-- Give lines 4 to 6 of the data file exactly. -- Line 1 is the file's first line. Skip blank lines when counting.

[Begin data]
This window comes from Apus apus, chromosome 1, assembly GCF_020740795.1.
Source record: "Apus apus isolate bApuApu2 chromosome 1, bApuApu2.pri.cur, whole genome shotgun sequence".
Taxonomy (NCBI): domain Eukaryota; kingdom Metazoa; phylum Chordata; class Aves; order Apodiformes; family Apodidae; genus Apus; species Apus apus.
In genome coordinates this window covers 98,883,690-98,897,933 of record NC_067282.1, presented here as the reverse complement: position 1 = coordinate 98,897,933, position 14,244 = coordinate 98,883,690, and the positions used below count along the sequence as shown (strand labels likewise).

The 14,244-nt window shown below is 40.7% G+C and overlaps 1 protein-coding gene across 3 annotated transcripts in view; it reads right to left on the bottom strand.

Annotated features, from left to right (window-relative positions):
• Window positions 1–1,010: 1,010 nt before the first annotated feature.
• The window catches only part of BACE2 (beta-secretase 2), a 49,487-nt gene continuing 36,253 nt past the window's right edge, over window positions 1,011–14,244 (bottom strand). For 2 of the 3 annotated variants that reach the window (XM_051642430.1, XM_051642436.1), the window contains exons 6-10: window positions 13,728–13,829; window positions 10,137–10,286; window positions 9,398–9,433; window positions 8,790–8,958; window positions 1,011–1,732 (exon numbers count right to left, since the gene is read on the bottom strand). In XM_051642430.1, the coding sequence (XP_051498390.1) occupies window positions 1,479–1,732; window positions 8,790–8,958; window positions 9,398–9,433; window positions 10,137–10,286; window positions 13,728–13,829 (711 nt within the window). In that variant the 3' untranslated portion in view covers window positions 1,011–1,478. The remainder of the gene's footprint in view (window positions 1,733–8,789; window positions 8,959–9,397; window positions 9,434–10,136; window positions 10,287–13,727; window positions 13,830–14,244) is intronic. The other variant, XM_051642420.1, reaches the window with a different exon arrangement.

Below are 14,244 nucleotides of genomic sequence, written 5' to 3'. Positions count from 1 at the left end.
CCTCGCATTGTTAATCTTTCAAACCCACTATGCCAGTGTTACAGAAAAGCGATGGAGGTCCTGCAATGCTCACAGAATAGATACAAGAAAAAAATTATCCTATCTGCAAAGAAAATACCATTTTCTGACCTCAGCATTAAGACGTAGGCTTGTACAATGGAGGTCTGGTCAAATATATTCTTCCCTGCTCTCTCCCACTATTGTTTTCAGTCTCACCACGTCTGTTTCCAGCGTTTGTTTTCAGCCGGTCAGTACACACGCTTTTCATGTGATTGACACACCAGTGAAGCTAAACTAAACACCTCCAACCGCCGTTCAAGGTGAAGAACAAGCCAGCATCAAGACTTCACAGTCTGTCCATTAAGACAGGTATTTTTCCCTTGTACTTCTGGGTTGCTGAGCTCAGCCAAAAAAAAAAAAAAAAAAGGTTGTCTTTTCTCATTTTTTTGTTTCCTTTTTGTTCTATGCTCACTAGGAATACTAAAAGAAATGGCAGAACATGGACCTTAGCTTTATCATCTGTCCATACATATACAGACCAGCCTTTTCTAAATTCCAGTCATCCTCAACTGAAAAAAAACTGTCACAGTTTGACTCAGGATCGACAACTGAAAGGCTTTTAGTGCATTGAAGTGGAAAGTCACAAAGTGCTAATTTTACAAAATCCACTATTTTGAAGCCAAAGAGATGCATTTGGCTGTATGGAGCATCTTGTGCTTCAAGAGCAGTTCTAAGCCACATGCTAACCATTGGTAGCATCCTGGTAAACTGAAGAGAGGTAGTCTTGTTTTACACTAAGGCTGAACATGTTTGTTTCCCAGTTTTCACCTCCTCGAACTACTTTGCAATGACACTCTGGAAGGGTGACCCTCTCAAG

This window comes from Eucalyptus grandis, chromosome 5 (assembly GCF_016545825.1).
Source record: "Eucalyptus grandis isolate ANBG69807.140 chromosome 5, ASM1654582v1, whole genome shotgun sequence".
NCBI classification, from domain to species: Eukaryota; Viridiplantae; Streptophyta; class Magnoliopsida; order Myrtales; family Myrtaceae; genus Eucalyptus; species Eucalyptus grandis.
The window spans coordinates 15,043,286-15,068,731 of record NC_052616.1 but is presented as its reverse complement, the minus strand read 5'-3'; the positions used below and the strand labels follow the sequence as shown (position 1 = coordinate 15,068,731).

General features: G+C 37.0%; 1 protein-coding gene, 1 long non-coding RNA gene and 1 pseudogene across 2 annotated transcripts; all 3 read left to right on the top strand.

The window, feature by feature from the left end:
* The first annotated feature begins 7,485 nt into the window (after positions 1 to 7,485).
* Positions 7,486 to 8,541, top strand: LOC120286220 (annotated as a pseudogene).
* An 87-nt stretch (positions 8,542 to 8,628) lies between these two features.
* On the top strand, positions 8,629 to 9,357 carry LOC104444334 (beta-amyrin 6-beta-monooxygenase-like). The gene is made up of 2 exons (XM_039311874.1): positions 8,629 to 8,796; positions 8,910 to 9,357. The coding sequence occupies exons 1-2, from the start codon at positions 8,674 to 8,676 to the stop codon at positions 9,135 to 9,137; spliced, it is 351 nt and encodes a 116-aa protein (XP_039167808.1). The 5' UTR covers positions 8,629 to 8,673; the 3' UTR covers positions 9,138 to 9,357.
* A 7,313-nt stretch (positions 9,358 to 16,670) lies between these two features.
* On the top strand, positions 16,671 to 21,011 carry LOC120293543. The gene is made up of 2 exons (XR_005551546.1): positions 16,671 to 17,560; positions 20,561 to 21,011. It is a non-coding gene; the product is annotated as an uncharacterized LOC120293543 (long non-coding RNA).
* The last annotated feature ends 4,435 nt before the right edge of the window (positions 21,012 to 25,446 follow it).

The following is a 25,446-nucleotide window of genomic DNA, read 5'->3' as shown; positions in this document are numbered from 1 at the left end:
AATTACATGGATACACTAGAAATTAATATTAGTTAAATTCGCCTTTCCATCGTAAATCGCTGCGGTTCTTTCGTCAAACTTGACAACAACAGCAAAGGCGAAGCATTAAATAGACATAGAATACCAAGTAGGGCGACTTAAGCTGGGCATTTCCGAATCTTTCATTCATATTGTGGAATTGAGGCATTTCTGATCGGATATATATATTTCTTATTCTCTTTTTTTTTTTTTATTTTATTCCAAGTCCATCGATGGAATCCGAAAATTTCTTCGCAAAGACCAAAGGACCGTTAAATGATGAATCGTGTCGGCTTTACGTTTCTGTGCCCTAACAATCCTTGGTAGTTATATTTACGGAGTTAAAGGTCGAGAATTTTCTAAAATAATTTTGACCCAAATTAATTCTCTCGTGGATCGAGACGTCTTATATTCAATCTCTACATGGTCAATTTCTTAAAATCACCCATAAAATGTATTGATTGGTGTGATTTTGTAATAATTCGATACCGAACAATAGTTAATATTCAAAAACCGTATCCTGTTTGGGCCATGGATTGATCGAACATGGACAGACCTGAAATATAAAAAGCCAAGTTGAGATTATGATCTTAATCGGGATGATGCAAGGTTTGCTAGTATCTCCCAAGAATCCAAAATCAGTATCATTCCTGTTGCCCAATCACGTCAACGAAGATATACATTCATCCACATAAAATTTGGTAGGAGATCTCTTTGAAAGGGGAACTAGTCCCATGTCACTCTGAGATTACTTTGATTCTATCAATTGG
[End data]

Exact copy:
In genome coordinates this window covers 98,883,690-98,897,933 of record NC_067282.1, presented here as the reverse complement: position 1 = coordinate 98,897,933, position 14,244 = coordinate 98,883,690, and the positions used below count along the sequence as shown (strand labels likewise).

The 14,244-nt window shown below is 40.7% G+C and overlaps 1 protein-coding gene across 3 annotated transcripts in view; it reads right to left on the bottom strand.

Annotated features, from left to right (window-relative positions):